“We could be treating a poor kid from the village or the Governor,” Pastor Brian explains. “We get to see God on the front lines and that’s a huge privilege to be a part of. We’re sent by our home church and there’s a lot of prayer that’s happening every day.”
“We’re bringing something good to the people that they don’t have so it’s just a service,” Dr. Kevin points out, “but they see that it’s the workers that are on the field that have bought us to them. It propels the workers in their standing in the community.”
Choose the Tooth That Hurts the Most
With too many patients and too little time, Dr. Kevin and Erika must simplify the work down to “choose the tooth that hurts the most.” Mostly they extract teeth, but if there are several teeth in one quadrant of the mouth that is already numbed, the patient might get lucky and receive a filling as well. At least half the patients would take half a day to address the majority of their dental problems if they walked into Dr. Kevin’s clinic in California.
For Erika, on her first dental clinic abroad, treating the children is most difficult. “It’s hard seeing the little ones that come in because you have to hold them down to do the anesthetic and they’re kicking and hurting and crying because they’re scared. I don’t understand how people here tolerate pain. They would come in with teeth rotted all the way to the gum line, and I’m sure they were in pain for months, years. It’s far beyond what we see at home. It makes you realize what you have. We’re blessed.”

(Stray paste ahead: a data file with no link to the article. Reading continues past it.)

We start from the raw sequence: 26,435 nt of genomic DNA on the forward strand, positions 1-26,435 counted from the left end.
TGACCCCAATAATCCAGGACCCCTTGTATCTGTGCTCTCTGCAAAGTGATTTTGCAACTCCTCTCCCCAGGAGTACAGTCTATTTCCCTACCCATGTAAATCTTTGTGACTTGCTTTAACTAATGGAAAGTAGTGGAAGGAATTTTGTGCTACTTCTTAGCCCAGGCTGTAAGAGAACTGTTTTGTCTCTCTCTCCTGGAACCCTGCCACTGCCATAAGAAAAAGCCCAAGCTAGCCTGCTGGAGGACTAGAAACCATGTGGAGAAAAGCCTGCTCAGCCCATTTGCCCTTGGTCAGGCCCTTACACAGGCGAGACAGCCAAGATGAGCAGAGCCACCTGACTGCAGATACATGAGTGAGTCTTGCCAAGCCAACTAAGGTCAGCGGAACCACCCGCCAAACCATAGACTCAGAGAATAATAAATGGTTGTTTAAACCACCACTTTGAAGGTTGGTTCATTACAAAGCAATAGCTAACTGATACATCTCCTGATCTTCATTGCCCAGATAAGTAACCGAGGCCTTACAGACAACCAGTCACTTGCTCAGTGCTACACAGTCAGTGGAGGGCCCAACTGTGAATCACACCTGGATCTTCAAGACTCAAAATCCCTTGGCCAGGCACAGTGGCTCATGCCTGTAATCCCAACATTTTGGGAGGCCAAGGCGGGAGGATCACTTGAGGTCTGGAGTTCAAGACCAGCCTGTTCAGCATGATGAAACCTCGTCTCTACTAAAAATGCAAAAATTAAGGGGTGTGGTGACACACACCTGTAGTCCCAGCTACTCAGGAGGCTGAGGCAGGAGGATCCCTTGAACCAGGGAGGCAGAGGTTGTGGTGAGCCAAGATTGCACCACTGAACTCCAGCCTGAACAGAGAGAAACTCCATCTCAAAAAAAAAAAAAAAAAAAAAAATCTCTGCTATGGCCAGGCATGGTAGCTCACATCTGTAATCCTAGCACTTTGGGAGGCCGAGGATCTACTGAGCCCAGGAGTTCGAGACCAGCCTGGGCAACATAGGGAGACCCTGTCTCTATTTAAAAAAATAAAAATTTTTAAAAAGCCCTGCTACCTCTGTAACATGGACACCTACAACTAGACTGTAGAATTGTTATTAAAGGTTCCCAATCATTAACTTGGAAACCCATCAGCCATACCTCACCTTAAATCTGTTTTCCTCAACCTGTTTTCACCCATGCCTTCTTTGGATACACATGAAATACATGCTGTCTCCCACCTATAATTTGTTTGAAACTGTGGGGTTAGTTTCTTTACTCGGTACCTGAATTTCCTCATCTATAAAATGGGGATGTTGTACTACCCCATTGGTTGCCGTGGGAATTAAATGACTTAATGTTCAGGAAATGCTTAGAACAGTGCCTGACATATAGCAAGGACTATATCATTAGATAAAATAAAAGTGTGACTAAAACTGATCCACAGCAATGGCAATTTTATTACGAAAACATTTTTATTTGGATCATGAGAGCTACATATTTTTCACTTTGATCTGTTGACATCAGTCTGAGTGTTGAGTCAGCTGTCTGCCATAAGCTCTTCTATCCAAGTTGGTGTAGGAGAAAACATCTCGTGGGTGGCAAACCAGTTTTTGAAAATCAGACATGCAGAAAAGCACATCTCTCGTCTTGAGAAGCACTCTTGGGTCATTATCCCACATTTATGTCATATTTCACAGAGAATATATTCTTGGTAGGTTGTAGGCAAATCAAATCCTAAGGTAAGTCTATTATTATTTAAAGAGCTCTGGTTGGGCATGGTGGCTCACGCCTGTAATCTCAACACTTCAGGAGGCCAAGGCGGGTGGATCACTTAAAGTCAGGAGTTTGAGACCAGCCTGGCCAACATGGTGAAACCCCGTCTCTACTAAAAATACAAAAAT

“In America our dogs get better dental care than the people of Chad,” Dr. Kevin observes. “I feel like God’s given me the gift that I can alleviate a lot of that suffering.”
Dr. Kevin has trained Odji, a Teda and one of Mark Ortman’s colleagues in Bardai, with the basics of pulling rotten teeth, even leaving dental tools for this purpose. “It is a very important part of the dental ministry,”
Mark Ortman observes, “that we have been able to greatly multiply Kevin’s one-week dental clinics into something that continues to serve the Teda community even when Kevin is not here.”
Stealing Teeth and Other Challenges
Helping people is not always welcomed, or advise easily accepted. In some cases the help can be seen as a threat. During the first dental clinic to Bardai, rumors spread that Dr. Kevin was poor and only came to make money off the Teda to feed his family in America. Mark Ortman suggested Dr. Kevin bring pictures of his dental clinic, family and home on the next dental trip. The rumors then changed that he was extracting teeth to sell like ivory. The dental team made sure they gave the extracted teeth to the patients.